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madmusic Donating Member (1000+ posts) Send PM | Profile | Ignore Sun Aug-20-06 03:13 PM
Original message
In the Penal Colony
Why do so many people think the crime rate has gone up over the last five years when it hasn't? What do citizens really think of our punitive society? A new survey is out:

Here are some of the findings:

58% of the public rated police performance excellent/good compared to 37% for judges, 32% for prosecutors, 25% for prison authorities, and 15% for officials who write the laws.

When asked which item their tax dollars should be spent on, 76% said funding for jobs & treatment and 19% for building prisons (and as large a percentage wanted to decrease prison spending as increase it).

Regarding rehabbing offenders, 79% said that many can turn their lives around and 16% said little can be done.

For priorities in dealing with crime, comparing 2006 to 2001, 37% in 2006 said prevention compared to 36% in 2001, 22% v. 17% for rehab, 19% v. 20% for punishment, and 20% v. 19% for enforcement; so the only real change was a currently greater priority on rehab.

56% said judges should have more leeway in sentencing while only 36% said mandatory sentences were a good idea.

Asked how often alternatives to prison should be used for non-violent offenders, 51% said often, 37% sometimes, and 10% hardly ever/never.

Among the often above, respondents favored compensation for victims 66%, treatment for mentally ill offenders 65%, mandatory education/job training 63%, treatment/counseling for offenders under 25 61%, and treatment/counseling for drug offenders 56%.

For sentencing reform, 81% wanted to make sure the punishment fits the crime, 72% keep violent offenders in prison longer, 69% ensure fairness/equality for all groups, 61% put more non-violent offenders in treatment/job programs, and 38% reduce prison population.

As you ponder these results, know that 60% of the respondents think crime has gone up in the last 5 years. As I visited Ben Franklin's grave in Philly, I could have sworn I heard a loud spinning.


http://correctionssentencing.blogspot.com/2006/08/publi...


Republicans and Democrats are to blame for the misunderstanding of the public perception. So why is the "tough on crime" stance so strong and effective? Because they get their news from the news! They too probably think crime is up and the only answer is prison, prison, prison. The People don't think so. They are hip to FauxNews and sensationalistic "journalism" now.

Thanks to Sentencing Law and Policy for providing the link

http://sentencing.typepad.com/sentencing_law_and_policy...
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Taxloss Donating Member (1000+ posts) Send PM | Profile | Ignore Sun Aug-20-06 03:15 PM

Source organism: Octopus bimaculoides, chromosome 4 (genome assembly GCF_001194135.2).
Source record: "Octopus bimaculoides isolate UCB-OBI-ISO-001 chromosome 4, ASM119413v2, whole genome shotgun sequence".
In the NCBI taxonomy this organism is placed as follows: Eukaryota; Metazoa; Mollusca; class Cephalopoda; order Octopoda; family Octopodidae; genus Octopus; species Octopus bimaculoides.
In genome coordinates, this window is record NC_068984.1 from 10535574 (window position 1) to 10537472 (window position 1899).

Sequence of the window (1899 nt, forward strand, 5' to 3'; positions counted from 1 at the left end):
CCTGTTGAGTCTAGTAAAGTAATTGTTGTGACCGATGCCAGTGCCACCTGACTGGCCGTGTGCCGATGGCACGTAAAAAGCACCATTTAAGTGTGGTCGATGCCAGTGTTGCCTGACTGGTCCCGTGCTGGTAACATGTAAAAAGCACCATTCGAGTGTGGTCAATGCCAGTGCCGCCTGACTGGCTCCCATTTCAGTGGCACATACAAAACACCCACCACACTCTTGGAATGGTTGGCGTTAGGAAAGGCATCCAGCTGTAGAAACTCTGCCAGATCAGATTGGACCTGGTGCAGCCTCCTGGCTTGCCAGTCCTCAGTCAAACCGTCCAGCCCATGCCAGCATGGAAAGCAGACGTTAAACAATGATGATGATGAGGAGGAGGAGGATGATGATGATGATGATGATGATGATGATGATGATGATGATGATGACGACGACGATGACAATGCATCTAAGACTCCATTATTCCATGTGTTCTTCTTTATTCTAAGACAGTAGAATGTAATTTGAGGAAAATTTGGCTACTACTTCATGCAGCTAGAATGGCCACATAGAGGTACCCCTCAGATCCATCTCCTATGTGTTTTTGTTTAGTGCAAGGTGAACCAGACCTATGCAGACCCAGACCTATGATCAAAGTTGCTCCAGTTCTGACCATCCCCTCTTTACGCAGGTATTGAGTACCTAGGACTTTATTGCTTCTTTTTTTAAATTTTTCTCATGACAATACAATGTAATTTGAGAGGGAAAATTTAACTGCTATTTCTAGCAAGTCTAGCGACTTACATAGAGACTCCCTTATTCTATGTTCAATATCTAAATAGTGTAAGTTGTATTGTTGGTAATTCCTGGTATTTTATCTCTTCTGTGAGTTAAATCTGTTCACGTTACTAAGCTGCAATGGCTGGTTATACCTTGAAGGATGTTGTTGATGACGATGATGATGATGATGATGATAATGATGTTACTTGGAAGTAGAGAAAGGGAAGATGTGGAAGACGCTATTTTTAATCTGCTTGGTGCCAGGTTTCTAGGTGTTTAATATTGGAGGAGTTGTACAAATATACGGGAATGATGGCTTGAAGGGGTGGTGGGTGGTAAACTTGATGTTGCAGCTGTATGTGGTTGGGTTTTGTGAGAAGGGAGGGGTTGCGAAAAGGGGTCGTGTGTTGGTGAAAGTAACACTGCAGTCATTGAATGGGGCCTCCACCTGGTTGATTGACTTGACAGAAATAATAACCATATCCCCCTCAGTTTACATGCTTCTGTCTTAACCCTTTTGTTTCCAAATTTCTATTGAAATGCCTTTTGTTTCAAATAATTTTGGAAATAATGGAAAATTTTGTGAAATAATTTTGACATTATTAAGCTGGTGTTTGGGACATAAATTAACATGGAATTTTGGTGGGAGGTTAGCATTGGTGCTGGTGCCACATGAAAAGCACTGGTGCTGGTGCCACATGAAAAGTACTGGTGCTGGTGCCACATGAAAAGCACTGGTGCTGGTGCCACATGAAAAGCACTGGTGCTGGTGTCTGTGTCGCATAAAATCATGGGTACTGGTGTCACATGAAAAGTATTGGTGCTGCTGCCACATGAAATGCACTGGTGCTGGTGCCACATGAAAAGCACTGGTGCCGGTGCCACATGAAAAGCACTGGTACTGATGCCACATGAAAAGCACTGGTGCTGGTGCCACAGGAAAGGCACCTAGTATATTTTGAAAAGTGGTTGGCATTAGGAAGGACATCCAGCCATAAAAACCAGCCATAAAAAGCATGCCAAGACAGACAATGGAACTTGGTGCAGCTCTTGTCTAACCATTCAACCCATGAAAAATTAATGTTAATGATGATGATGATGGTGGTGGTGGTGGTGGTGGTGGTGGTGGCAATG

Response to Original message
1. Hooray for Kafka references!
That is all.
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madmusic Donating Member (1000+ posts) Send PM | Profile | Ignore Sun Aug-20-06 04:36 PM
Response to Reply #1
7. It's a great story.
One of my all time favorite short stories. Another is Jackson's "The Lottery."
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yurbud Donating Member (1000+ posts) Send PM | Profile | Ignore Sun Aug-20-06 03:16 PM
Response to Original message
2. this is another area where corruption trumps reason and the public good
people are being sold on the need for more prisons, that someone profits from building, then the prisons are privatized so someone can profit from running them.
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sgxnk Donating Member (1000+ posts) Send PM | Profile | Ignore Sun Aug-20-06 03:17 PM
Response to Original message
3. many argue
that the tougher sentencing is part of the reason FOR the fact that crime rates have gotten lower

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madmusic Donating Member (1000+ posts) Send PM | Profile | Ignore Sun Aug-20-06 03:27 PM
Response to Reply #3
4. They are wrong. Don't make me Google it. :)
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sgxnk Donating Member (1000+ posts) Send PM | Profile | Ignore Sun Aug-20-06 04:02 PM
Response to Reply #4
5. i think it's A contributory factor
Edited on Sun Aug-20-06 04:03 PM by sgxnk
criminologists, cops, and lawyers have varying opinions.

it's not simply a googlable fact. it requires interpretation of course due to arguable interpretations of causal and correlative influences. but imo, it's a contributory factor

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madmusic Donating Member (1000+ posts) Send PM | Profile | Ignore Sun Aug-20-06 04:35 PM
Response to Reply #5
6. That makes sense.
However, if you include crimes committed in prison, it might be even higher than it was. Studies done on the California Three Strikes Law found the crime rate fell equally or MORE in states without Three Strikes. The states with the lowest drop emphasize rehabilitation.

http://www.prisonsucks.com/scans/rehab.html